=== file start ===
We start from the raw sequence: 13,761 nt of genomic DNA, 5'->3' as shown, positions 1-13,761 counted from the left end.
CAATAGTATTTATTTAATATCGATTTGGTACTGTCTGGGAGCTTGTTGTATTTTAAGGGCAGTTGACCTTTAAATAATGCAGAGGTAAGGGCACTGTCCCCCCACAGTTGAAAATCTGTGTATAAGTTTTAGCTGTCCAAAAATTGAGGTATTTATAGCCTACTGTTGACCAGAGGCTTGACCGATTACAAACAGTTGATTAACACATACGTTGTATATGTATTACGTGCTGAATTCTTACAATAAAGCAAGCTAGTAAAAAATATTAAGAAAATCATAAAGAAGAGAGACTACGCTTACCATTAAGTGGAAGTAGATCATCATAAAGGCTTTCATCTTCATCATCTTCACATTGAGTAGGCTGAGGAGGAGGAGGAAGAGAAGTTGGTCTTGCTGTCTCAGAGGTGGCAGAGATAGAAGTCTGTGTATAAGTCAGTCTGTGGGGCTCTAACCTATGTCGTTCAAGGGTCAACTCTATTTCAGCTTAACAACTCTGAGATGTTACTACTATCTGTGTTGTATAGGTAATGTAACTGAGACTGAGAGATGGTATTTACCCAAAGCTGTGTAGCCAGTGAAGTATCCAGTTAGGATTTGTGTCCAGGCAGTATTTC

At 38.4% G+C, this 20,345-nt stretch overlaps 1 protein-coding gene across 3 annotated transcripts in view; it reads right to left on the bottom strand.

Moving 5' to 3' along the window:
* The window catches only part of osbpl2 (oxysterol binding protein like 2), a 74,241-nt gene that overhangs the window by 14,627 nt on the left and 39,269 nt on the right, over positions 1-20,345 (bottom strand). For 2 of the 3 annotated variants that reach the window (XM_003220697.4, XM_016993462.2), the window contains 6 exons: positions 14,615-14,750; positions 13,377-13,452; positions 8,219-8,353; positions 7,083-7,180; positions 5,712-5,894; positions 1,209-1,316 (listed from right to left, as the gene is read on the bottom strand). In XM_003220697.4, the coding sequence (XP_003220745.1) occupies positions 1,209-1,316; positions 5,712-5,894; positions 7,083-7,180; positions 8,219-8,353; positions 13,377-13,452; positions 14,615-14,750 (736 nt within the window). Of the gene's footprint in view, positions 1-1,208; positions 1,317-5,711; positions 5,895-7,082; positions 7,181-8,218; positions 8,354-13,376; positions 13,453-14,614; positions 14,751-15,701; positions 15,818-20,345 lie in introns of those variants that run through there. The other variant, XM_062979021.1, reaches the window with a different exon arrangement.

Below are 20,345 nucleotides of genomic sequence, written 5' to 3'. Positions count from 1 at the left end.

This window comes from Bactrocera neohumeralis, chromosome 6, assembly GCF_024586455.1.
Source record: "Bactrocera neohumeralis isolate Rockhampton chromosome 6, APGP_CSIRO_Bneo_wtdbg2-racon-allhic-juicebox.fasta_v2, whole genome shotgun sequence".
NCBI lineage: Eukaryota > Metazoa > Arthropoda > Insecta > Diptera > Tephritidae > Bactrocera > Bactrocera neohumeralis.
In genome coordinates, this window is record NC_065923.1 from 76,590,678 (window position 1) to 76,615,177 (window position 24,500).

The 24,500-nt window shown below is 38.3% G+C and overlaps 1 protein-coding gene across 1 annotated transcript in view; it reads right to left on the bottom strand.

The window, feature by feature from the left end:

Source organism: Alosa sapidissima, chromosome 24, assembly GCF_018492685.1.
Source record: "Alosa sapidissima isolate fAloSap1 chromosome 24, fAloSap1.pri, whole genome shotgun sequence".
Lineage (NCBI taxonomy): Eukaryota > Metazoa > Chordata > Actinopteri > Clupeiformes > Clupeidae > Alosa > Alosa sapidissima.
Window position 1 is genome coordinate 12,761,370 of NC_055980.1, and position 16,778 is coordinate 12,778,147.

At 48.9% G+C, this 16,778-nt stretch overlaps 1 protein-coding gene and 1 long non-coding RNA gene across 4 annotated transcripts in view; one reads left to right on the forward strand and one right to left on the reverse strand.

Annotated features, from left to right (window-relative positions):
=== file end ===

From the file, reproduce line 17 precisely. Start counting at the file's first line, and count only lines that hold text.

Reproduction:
At 48.9% G+C, this 16,778-nt stretch overlaps 1 protein-coding gene and 1 long non-coding RNA gene across 4 annotated transcripts in view; one reads left to right on the forward strand and one right to left on the reverse strand.